By Taylor Rhoades, Earthwatch Volunteer
At 16, Taylor Rhoades traveled to Trinidad and South Africa with Earthwatch to conduct hands-on research alongside scientists – an experience that would set her on the path to her dream job at the Houston Zoo.
At 26, it may seem silly to sit back and think about where life has taken you – but when you’ve just landed your dream job, you start to think about all the experiences that have shaped you, and how all of those years of hard work have led up to this moment. Looking back almost a decade, I can say without a doubt that my experiences with Earthwatch were key in defining both my personal and professional identities as a conservationist.
During my junior year of high school, I was aggressively pursuing a future in veterinary medicine, and knew that my ultimate goal would be to work with animals in the field, and then eventually find my way into a zoo setting as I neared retirement age. Believe me when I say 16-year-old me had it ALL figured out – but my parents, while unwavering in their support, weren’t quite sure I had thought through what life in the field would mean. They encouraged me to find a project I could go work on that would allow me to gain field experience, and that is exactly what I did!
Earthwatch was the only organization that I found that would allow someone my age to actually go out and do hands-on work in the field, working directly with wildlife and conservationists.
So, the summer before my senior year of high school, I spent two weeks in Trinidad working with leatherback sea turtles, followed by two weeks in South Africa studying brown hyenas. The trips I went on gave me a taste for field work, and I fell in love with every aspect of it – so much so that I jokingly called my parents from Trinidad and told them not to be surprised if I lost my passport. I came home energized and beyond ready to graduate so I could start the next chapter of my life.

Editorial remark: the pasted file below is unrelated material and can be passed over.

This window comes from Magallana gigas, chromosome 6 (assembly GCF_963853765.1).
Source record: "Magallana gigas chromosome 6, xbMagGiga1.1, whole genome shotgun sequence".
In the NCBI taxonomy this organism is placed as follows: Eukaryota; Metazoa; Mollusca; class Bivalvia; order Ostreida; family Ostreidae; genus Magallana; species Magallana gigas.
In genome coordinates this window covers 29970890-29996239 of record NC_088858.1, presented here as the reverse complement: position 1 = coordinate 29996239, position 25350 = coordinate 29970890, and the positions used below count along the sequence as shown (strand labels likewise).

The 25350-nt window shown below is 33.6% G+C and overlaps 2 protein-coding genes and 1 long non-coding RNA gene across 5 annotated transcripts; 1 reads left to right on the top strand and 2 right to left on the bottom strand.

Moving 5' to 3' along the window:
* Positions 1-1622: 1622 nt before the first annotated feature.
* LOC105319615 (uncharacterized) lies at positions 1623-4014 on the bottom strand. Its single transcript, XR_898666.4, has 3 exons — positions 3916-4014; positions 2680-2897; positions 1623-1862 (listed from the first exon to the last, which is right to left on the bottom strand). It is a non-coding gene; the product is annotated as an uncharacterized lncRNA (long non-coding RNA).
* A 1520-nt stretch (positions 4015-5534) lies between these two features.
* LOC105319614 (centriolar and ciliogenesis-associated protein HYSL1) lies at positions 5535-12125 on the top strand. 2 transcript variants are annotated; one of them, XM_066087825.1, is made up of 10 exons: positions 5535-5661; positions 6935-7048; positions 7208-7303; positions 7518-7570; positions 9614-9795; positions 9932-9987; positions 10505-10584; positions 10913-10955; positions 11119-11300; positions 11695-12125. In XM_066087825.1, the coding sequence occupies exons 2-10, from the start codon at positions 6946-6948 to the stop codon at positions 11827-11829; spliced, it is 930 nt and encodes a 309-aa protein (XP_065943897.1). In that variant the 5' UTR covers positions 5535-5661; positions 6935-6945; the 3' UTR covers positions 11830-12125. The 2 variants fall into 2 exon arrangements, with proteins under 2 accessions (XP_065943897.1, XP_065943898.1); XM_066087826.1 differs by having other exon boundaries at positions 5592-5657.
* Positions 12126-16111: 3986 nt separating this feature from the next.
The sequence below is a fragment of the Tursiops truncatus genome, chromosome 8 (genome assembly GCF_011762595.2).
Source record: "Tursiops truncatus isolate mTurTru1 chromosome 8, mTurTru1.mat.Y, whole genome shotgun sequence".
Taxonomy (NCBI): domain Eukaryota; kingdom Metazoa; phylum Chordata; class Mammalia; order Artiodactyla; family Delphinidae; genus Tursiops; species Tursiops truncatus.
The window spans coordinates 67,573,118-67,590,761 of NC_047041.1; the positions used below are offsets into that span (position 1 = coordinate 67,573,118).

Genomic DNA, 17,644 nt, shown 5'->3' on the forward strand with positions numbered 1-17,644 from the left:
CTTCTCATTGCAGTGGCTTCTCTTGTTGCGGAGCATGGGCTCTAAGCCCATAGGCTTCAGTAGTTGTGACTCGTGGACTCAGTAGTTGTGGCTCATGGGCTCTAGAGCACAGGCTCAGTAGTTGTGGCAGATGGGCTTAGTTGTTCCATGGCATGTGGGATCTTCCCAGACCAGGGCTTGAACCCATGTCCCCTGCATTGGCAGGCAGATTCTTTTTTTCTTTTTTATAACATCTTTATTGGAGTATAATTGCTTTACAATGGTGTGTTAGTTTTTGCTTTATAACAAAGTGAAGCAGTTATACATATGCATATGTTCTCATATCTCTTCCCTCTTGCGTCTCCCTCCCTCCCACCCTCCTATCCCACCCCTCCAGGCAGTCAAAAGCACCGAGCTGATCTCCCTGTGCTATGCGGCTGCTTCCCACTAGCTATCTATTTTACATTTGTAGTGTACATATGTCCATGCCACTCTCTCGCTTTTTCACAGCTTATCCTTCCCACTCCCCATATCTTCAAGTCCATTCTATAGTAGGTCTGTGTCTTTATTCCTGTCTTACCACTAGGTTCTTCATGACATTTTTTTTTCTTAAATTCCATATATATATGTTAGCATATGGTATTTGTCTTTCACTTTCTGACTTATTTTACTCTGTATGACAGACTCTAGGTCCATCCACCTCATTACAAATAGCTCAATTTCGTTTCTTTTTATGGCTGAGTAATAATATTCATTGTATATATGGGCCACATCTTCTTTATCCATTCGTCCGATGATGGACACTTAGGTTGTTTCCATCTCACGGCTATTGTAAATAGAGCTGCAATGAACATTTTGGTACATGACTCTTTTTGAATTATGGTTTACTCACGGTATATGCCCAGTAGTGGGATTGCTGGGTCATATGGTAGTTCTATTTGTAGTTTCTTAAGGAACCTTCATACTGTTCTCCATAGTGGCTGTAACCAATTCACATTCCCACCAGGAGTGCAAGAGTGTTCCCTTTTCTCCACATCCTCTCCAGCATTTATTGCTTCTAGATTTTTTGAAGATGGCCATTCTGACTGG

Fast forward to college – I ended up at Texas A&M University where I started out as a pre-vet student, but ultimately switched into anthropology after meeting a professor who does cultural studies in Trinidad. We bonded over our research in a country that we both loved, and through our discussions, I realized just how much of an impact my time in the field had had on me. I didn’t just want to save wildlife, I wanted to know all about the people who lived alongside these animals. My professor mentored me for the next several years, and the more immersed I became in cultural studies, the more I understood that conservation wasn’t just about the animals – it was about people too.
After graduating with my BA in Anthropology, I went on to do my MSc in Primate Conservation at Oxford Brookes in the UK. My dissertation, entitled “A Texas Perspective: is there a preference for the conservation of endemic versus foreign species through viewing wildlife documentaries?” explored how factors such as generation and gender impact individuals, and in turn influence species preference and willingness to contribute to conservation initiatives. By this time, I knew that I wanted to work directly with people and better understand how to not just inspire the public to care, but to get them to take action to save wildlife.
After graduating from the MSc program in 2016, I completed two internships – one at the Houston Zoo with their conservation department, and one with National Geographic photographer Joel Sartore, founder of the Photo Ark. As of October 2017, I have started full-time at the Houston Zoo as the Conservation Action Analyst and I couldn’t be happier! Every day I get to offer support to our staff of over 450 conservationists and our project partners all around the world that are working tirelessly to save wildlife. Not only that, but I get to work with people in my hometown and watch them become advocates for wildlife within their own communities! I also get to join my co-workers out in the field on beach clean-ups, sea turtle surveys, and annual monarch butterfly tagging excursions, so field work is still very much a part of my life.
For years when I told people what I was studying, I would often be met with a giggle followed by a discouraging “And how will you make a living doing that?” Now, one of my favorite questions to answer is “how in the world did you get a such a cool job?” The answer? It all started with an organization called Earthwatch.
To learn more about Earthwatch teen expeditions, visit our website.